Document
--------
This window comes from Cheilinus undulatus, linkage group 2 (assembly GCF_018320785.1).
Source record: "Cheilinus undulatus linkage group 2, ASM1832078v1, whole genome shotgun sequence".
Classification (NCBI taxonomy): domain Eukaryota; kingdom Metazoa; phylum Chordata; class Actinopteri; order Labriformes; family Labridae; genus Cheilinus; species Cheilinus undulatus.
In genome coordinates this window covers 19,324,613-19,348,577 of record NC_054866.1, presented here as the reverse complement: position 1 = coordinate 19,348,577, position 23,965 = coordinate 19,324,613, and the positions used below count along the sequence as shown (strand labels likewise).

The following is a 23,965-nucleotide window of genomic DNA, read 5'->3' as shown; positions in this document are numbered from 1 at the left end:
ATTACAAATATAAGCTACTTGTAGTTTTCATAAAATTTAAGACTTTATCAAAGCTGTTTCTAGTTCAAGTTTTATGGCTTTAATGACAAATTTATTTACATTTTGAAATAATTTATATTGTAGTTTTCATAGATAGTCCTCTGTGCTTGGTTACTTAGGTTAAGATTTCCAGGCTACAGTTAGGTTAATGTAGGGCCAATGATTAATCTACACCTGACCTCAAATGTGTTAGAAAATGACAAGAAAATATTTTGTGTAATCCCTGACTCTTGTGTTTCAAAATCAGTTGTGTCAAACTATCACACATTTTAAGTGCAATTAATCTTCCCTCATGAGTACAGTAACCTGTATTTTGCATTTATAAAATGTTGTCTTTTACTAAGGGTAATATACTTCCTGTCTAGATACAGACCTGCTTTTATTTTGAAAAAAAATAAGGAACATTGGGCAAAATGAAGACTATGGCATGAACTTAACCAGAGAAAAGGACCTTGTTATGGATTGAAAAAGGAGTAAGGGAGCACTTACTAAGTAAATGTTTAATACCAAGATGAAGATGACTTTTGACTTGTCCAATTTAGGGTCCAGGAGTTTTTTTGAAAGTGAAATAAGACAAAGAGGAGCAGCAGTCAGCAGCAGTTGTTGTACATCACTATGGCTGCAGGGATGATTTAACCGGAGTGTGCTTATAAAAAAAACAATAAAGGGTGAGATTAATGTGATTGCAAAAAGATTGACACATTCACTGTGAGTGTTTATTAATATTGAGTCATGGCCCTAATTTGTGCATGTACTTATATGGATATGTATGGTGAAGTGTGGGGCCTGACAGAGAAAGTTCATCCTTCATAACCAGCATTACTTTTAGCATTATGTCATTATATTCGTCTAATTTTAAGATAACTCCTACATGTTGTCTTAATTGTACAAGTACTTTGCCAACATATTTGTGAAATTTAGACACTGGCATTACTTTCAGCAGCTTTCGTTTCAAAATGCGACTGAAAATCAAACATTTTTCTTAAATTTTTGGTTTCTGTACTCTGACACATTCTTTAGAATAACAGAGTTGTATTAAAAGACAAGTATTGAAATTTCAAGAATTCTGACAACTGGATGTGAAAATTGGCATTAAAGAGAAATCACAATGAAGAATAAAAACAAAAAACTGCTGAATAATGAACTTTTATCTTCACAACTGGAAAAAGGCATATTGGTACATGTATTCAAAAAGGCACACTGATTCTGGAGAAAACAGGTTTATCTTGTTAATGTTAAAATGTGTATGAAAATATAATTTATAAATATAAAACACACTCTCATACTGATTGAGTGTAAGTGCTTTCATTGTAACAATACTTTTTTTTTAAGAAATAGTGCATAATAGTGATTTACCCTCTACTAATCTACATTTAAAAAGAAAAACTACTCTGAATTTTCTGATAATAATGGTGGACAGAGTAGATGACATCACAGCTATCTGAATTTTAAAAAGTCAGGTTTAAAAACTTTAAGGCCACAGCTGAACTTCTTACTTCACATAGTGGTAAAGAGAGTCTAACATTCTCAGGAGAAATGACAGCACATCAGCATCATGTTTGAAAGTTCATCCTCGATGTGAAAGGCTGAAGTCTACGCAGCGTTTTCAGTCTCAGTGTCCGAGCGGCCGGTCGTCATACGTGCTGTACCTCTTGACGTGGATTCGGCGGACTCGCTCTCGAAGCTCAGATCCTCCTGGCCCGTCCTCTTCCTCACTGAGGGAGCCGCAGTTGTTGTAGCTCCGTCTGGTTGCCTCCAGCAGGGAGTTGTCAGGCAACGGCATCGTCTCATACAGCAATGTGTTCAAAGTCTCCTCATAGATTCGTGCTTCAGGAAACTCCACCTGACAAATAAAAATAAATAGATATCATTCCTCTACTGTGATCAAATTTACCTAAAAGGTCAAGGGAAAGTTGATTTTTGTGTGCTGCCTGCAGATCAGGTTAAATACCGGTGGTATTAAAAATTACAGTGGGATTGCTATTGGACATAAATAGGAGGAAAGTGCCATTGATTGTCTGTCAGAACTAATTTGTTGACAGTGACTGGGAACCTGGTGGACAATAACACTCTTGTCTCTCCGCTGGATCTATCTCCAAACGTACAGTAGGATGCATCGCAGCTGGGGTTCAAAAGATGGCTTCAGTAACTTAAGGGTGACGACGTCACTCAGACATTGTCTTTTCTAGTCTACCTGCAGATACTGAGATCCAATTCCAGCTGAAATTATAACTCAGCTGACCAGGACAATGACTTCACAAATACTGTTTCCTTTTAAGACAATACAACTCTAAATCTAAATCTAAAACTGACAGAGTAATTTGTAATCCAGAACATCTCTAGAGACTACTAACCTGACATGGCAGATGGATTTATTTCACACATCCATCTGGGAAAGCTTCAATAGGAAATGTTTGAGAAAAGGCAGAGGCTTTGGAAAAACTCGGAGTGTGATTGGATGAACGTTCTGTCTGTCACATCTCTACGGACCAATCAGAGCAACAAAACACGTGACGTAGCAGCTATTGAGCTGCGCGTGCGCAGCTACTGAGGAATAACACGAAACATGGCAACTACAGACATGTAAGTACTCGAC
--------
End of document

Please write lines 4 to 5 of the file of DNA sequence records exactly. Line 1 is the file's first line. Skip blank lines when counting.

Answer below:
In genome coordinates this window covers 19,324,613-19,348,577 of record NC_054866.1, presented here as the reverse complement: position 1 = coordinate 19,348,577, position 23,965 = coordinate 19,324,613, and the positions used below count along the sequence as shown (strand labels likewise).

The following is a 23,965-nucleotide window of genomic DNA, read 5'->3' as shown; positions in this document are numbered from 1 at the left end: